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The Prophet Took Extra Care of His Companions

Adil Salahi

Arab News, 5/8/04

The Prophet (peace be upon him) always took extra care of his companions, sharing in what pleased them and blessing what they had. Thus, they felt that they were very close to him, and he tried to help them in every respect. Such care is summed up by Asma bint Umays who said to Umar shortly after her return from Abyssinia: “You were with God’s Messenger (peace be upon him) who fed those of you who were hungry and admonished the ignorant, while we were in the land of hostile strangers, staying there only for the sake of God and His Messenger.” (Related by Al-Bukahri and Muslim).

Indeed we see the truth of her description in every aspect of relation between the Prophet and his companions. They put to him their problems and he did his best to alleviate their troubles, and shared in their pleasures.

Perhaps the happiest moment of any person’s life is that of the birth of a child. When a baby is born, the parents’ first wish is that their baby should have a happy life, free of trouble.

This was true of the Prophet’s companions, as much as it is true of all loving parents. Abu Talhah was a companion of the Prophet who was close to him, and he fought hard in the Battle of Uhud to defend him when the unbelievers’ attack concentrated on trying to kill him. His stepson, Anas, served the Prophet for the length of his stay in Madinah, i.e. ten years. Anas reports: “I took Abdullah ibn Abu Talhah to the Prophet the day he was born. The Prophet was wearing his top garment and applying tar to his camel. The Prophet asked me if I had a few dates and I answered that I had some. I gave him a few and he chewed them a little before opening the baby’s mouth and putting the dates in his mouth. The baby sucked them. The Prophet said: ‘How the Ansar love dates!’ He named the child Abdullah.” (Related by Al-Bukahri, Muslim, Abu Dawood and Ibn Majah).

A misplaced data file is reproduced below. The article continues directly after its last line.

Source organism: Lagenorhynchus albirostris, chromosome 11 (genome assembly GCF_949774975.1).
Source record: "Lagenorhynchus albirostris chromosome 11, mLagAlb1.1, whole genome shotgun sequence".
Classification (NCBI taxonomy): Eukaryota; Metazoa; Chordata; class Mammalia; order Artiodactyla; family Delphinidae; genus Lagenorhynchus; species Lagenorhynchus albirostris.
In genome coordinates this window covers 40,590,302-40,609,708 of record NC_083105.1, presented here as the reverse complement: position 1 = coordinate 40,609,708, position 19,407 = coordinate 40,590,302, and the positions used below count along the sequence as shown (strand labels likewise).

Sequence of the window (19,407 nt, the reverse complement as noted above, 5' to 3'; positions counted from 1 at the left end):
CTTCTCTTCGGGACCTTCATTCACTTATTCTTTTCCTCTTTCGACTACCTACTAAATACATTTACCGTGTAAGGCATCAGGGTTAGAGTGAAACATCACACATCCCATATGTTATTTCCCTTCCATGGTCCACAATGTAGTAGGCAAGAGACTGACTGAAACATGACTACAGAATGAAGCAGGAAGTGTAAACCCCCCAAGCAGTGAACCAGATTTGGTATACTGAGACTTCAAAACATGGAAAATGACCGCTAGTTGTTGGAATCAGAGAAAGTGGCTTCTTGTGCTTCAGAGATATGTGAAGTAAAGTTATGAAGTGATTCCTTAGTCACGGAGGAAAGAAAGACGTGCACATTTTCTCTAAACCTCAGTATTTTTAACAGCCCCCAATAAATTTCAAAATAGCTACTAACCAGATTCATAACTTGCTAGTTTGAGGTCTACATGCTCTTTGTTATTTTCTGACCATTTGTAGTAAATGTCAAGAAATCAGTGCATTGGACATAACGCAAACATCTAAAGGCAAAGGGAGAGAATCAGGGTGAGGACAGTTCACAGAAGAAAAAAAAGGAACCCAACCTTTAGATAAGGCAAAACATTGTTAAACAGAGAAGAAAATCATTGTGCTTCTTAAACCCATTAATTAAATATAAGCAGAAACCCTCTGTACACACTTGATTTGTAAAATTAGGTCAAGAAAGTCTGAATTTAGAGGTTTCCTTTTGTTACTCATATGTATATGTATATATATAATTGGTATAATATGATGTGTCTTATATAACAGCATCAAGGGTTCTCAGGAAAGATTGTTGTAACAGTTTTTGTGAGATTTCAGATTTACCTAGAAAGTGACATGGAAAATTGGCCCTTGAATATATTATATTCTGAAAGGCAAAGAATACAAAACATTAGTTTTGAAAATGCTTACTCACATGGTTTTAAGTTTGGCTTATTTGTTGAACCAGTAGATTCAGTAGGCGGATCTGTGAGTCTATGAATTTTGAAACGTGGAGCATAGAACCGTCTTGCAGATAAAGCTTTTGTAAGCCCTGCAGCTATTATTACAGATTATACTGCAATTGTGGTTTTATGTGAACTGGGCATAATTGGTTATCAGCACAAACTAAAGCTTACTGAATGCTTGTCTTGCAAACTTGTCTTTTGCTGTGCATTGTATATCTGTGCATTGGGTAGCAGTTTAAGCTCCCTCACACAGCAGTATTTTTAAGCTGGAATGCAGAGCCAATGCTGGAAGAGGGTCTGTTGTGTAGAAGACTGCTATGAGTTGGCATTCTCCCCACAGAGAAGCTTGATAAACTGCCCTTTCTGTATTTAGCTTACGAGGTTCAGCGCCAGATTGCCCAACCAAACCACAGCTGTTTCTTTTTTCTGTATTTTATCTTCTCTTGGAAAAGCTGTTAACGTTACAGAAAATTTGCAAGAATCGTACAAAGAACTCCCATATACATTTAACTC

We see here how the Prophet’s companions’ love for their children prompted them to send a newborn to the Prophet so that he would bless the child and pray for him. They knew that every prayer the Prophet said for anyone would be answered in the broadest and most complete way. We see also the Prophet very pleased with the child, responding to the parents’ wish. In one of the versions of this Hadith, Anas was told to take the baby to the Prophet “so that he gives him his finger to suck”, hoping that this would be a blessing for the child.

This version mentions that “the first thing the child swallowed was the Prophet’s saliva.” But in the version we have quoted, the child sucked the dates the Prophet had chewed a little, giving the same effect. The Prophet also blessed the child and named him.

It is interesting to ask what sort of man the child grew up to be. We have several reports, such as the one by Anas who says: “He was one of the best people in his time.” Al-Asbahani says: “He died a martyr in Persia.” Others, however, mention that he died in Madinah in 84 AH. Hadith scholars grade him as reliable but he reported only a few Hadiths.